Review by James Bergeron, photos courtesy of James Bergeron, and

Perhaps shootout is a little optimistic for the title of this review, but that was the intent when the idea came to fruition. Unfortunately, a lot of tire manufacturers do not want to be part of a test where their tires will be compared directly with a competitor in a harsh environment; well, either that or they just didn’t want to send us tires.

But we pulled up our socks and buckled our seatbelts anyways and what we have here is a two tire “shootout”. Two tires that are at the top of their game, in fact, and if you do some research you will find many enthusiasts recommending these tires as leaders. Maybe that’s the reason nobody else wanted in on this fight – were they running scared?

The tried and true Michelin PSS (Pilot Super Sport) is a tire that is rated very highly by auto-x and lapping day enthusiasts as a great all-around summer tire that will take a beating at the track and perform with admirable grip in both wet and dry.

The new kid on the block is the Bridgestone RE-71R. Not strictly rated in the same category, the Bridgestone is rated as an Extreme Performance Summer tire while the Michelin is rated as an Ultra Performance Summer tire, but what’s the difference between Extreme and Ultra really? Po-tay-toe, Po-tah-toe I say.

Both tires are completely useless in the winter, and as the temperature drops to anything below 10 degrees Celsius their performance on dry pavement becomes sketchy at best so we will call them both performance summer tires.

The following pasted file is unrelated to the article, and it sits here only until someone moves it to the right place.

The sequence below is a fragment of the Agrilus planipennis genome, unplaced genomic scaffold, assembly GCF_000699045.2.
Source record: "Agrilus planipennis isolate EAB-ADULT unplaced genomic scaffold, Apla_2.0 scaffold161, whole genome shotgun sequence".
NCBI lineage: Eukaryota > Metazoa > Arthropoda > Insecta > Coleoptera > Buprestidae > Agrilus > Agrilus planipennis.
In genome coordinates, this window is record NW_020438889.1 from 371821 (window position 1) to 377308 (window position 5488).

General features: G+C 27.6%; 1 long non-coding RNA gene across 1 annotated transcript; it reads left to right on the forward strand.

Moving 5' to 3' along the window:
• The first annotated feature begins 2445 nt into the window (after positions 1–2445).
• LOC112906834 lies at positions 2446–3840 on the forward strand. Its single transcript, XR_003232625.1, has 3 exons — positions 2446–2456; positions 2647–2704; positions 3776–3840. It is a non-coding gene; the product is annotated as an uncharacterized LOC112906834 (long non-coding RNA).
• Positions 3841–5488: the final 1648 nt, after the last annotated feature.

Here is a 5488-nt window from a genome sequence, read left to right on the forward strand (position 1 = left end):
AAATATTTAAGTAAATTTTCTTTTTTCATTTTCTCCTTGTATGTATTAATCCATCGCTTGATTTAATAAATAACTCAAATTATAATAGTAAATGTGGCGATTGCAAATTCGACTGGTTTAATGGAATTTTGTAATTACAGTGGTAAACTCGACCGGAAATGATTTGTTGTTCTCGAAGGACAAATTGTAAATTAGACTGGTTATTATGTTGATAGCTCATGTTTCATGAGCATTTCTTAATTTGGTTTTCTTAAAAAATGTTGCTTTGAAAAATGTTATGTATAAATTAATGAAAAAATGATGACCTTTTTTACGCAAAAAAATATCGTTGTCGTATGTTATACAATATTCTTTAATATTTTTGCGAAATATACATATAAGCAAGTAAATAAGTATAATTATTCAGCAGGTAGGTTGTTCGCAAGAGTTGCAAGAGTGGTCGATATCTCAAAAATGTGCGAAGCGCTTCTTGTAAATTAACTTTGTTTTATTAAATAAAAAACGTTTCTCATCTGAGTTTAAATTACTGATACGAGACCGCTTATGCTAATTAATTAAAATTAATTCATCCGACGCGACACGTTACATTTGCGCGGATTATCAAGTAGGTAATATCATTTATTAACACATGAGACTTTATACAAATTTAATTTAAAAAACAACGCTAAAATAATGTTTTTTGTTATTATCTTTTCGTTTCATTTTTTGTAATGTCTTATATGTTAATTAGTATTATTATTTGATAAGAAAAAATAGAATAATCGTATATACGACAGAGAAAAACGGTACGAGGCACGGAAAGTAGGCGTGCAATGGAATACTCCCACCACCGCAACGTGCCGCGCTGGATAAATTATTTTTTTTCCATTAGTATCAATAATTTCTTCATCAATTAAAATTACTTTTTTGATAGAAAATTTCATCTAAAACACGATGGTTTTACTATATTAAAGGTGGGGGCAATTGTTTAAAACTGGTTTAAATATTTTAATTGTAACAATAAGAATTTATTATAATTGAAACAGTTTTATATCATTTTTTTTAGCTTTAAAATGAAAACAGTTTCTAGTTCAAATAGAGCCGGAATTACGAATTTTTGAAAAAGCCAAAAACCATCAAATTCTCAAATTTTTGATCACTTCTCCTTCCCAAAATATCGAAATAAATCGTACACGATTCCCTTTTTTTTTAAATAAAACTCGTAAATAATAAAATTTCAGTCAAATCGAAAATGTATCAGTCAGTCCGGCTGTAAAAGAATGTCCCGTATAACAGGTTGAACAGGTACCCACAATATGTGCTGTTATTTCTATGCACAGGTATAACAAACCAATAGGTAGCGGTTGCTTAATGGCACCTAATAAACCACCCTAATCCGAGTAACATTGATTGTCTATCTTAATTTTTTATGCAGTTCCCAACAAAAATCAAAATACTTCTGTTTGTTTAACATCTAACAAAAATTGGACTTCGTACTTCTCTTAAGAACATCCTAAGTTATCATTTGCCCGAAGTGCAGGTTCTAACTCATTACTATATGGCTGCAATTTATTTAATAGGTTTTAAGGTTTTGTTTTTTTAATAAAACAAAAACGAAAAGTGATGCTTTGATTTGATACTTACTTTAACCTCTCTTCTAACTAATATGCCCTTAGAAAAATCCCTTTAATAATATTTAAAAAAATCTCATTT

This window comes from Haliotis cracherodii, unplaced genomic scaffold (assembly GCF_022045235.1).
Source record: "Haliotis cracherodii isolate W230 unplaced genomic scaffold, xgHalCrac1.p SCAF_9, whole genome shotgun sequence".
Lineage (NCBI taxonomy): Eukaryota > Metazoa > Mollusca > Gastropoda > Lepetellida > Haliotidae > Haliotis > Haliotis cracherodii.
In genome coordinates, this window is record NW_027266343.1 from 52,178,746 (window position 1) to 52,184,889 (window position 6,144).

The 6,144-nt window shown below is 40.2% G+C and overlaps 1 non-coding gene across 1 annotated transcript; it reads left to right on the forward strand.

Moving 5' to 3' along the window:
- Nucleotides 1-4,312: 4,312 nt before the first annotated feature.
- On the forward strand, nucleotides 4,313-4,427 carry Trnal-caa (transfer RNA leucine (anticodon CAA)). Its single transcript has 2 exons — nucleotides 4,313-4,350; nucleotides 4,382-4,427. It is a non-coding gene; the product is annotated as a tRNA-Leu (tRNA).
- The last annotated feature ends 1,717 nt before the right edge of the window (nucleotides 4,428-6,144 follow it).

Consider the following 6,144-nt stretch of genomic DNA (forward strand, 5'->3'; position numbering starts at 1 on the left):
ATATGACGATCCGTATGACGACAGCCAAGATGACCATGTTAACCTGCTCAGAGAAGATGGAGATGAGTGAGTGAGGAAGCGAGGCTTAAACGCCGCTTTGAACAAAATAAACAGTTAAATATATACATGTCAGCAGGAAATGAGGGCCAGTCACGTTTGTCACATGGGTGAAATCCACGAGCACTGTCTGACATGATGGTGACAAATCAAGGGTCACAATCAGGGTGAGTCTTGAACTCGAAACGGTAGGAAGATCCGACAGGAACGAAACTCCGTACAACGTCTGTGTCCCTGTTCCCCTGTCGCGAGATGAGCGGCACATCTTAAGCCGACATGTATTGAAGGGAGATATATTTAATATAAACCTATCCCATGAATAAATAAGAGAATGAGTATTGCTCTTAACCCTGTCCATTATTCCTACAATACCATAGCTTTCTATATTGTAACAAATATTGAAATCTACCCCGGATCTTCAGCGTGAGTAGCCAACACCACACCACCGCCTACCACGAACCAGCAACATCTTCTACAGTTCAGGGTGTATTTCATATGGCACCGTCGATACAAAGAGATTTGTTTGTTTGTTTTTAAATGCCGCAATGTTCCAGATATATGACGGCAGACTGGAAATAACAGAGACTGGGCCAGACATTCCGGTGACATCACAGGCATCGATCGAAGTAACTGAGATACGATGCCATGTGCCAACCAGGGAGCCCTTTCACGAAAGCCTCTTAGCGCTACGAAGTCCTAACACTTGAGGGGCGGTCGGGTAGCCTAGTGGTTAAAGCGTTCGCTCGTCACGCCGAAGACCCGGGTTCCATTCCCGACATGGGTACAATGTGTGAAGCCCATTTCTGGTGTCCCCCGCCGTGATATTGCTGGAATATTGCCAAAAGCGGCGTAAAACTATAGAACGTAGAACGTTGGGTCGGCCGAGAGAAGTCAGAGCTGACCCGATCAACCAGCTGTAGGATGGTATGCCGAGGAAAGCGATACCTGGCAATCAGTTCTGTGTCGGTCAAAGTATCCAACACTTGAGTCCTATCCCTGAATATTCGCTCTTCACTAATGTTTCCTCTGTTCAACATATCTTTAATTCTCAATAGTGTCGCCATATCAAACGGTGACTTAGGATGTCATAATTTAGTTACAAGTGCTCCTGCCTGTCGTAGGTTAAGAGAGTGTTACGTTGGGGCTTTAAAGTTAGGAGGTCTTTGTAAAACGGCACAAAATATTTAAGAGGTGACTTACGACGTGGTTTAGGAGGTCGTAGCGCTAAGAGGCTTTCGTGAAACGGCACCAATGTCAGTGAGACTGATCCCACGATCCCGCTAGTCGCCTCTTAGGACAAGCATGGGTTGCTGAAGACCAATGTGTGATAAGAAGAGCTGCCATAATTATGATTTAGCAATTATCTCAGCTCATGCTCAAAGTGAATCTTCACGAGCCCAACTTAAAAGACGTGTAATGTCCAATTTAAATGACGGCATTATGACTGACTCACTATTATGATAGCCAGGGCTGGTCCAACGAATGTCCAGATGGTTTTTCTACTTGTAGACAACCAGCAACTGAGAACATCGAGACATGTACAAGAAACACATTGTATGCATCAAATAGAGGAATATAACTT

The vehicle used for testing purposes is a 2009 Lexus IS F, a vehicle that fits squarely into the category which these tires were created for. Other vehicles that these tires would be recommended for would be the BMW M3/M5, Mercedes-Benz AMG models, Chevrolet Corvettes or any high-performance vehicle where their owner expects the best overall tire performance.

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Using tires like the Bridgestone RE-71R and the Michelin PSS may seem like a compromise on the track, but in reality they are great choice for the casual lapper or auto-x participant because they offer both extreme dry grip while having the ability to evacuate water as well – there is nothing worse than losing track time because you need to switch tires or worse, don’t have another set of high performance rain tires.

The Michelin PSS was the tire originally mounted to my IS F test vehicle. A quiet, comfortable tire on the highway that has been a proven choice by many over the years. On the racetrack I know many that have used this tire in 30-40 minute races and for the most part the tires stand up for about half a season of racing – that is a grueling test for any tire.

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